A mask mandate is now in effect for 2 elementary schools in Park City
Parley’s Park and Trailside exceed COVID-19 case count threshold
For The Park Record
The Summit County Health Department has informed officials at Parley’s Park and Trailside elementary schools that students and staff members are required to wear masks through at least Nov. 29.
The public health order was implemented because both schools were above a threshold for COVID-19 cases over the weekend. Under the order, masks are mandated in elementary, middle and junior high schools if more than 2% of a school’s population — including both students and staff members — is diagnosed with COVID-19 over a two-week span.
The mandate was triggered at Trailside because the school had 12 COVID cases affecting 2.48% of its population.
Parley’s Park had 13 cases, which equaled 2.18% of its population. A mask mandate has been in effect at the school since Nov. 1, after the threshold was first surpassed.
At the end of this two-week span, health officials will reevaluate the number of cases at each school to determine if the temporary mask mandates can be lifted.
For now, students in those schools must wear a face mask or face shield; access lessons through the school’s online system; or provide mask exemption paperwork completed by a qualified medical professional.
The Summit County public health order requiring masks under certain conditions, which was issued at the start of the school year, is designed to stop a COVID outbreak before it spreads. Parley’s Park and Trailside are the only schools where the mandate has been implemented.
Earlier this month, some concerns were raised in the community that the Park City School District was not strictly enforcing the mandate at Parley’s Park. In a Nov. 7 letter to parents, Superintendent Jill Gildea said all students and staff are required to wear a mask.
“Just like we did last year when school mask mandates were in effect, Parley’s Park Elementary School will remind its students and staff to put on and wear their required face mask appropriately if they are found to not be wearing it,” the letter said. “If additional reminders are required, or if a student is repeatedly not complying or adhering to teacher direction, there may be escalating consequences including school discipline.”
In addition, health officials conducted an on-site inspection on Nov. 8 at the school. The next day, the Health Department issued a written statement saying, “At the time of the inspection, school staff, administration and students were found to be in compliance with all required face-covering and sanitization protocols outlined in Public Health Order 2021-01.”
The Park City Education Association and the School District also issued a statement and said PCEA leaders, district administrators and school board members had met to discuss the situation.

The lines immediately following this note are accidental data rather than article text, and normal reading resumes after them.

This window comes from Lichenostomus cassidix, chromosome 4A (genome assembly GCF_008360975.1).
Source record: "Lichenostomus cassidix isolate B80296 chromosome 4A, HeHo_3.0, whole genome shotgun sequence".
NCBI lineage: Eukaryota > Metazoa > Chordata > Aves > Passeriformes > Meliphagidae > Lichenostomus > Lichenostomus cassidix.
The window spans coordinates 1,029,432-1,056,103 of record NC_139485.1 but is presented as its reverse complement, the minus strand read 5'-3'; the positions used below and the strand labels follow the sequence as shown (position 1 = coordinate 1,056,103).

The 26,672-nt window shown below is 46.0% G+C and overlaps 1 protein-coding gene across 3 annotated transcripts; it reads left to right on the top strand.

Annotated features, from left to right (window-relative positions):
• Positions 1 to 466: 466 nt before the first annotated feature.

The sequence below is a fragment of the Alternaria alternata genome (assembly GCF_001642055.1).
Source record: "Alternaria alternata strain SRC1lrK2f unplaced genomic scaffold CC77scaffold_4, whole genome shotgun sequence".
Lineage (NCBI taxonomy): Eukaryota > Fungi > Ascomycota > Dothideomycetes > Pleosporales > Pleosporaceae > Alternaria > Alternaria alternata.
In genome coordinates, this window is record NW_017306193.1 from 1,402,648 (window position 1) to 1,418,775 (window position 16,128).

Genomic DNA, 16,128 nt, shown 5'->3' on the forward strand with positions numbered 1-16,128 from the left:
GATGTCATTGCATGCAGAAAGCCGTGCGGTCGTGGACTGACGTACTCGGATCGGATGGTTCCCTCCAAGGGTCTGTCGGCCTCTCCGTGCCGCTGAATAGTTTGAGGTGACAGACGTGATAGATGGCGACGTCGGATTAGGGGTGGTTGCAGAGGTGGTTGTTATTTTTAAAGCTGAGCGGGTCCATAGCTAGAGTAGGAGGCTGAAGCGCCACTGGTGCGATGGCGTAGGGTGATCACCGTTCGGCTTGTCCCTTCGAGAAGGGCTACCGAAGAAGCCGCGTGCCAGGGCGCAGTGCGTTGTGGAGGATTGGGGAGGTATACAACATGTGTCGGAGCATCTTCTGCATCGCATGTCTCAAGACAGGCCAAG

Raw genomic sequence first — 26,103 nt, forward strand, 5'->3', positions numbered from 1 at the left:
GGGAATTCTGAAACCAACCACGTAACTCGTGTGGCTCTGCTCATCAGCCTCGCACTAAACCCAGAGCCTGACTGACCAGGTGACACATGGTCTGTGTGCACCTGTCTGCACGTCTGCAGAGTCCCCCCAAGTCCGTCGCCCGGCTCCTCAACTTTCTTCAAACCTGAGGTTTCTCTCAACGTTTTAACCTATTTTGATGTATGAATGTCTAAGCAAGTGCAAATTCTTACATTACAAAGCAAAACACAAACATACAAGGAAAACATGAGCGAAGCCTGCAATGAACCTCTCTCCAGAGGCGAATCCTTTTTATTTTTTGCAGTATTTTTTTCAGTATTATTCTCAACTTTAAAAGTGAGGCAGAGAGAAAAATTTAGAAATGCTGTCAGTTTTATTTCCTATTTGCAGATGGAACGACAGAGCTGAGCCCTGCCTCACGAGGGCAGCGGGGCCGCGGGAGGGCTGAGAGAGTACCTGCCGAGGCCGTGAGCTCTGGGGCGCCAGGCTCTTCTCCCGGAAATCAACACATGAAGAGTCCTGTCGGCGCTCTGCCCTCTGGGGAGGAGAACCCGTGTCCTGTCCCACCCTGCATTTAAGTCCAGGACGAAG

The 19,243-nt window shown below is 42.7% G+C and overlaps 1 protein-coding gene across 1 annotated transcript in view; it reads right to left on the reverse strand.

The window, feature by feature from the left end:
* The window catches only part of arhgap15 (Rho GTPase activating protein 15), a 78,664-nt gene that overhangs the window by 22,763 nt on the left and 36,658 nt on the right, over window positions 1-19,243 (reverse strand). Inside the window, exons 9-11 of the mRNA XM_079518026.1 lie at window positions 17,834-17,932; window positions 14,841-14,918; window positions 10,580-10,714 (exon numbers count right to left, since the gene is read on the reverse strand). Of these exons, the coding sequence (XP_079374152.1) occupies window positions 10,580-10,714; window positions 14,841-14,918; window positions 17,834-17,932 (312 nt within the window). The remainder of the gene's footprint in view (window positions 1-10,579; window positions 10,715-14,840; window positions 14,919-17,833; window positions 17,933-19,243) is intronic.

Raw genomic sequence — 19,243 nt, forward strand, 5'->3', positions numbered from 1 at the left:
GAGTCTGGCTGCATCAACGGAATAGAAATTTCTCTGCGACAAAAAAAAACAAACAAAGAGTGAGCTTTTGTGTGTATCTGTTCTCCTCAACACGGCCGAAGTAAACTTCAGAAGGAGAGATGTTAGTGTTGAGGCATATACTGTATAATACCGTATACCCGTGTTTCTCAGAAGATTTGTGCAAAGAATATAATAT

“At any time the mask mandate needs to be implemented in the future, there is a clear plan in place and the expectation is that all students and staff will comply with the order,” the statement said.
The district said staff members and students have been complying with the mask mandates by wearing their face coverings over their nose and mouth.
In a letter to the community posted online late Monday, members of the Park City Board of Education said the Summit County Health Department conducted four site visits at Parley’s Park beginning Nov. 8 and each walk-through has shown the school has been in compliance with the mask mandate.
“We are actively preparing each of our school sites that fall under the Public Health Order to ensure compliance if a mandate is to be triggered,” the letter says. “Those school sites include McPolin, Jeremy Ranch Elementary, Ecker Hill Middle School and Treasure Mountain Junior High School.”
Additional inspections will be conducted at the discretion of the Health Department, according to the letter.
Summit County health officials have been encouraging people to mitigate the spread of COVID by getting the vaccine against the virus. Children who are 5- to 11-years-old now are eligible to get the shot.
The current transmission rate in Summit County was listed as high on Monday on the Health Department’s COVID-19 dashboard. There have been 7,178 confirmed COVID cases in the county and 19 deaths since the start of the pandemic.
Melissa Ray knows what it’s like to not do extraordinarily well in public elementary school. She had a hard time performing well as a student under the typical structure, lessons and other foundational aspects of public education.
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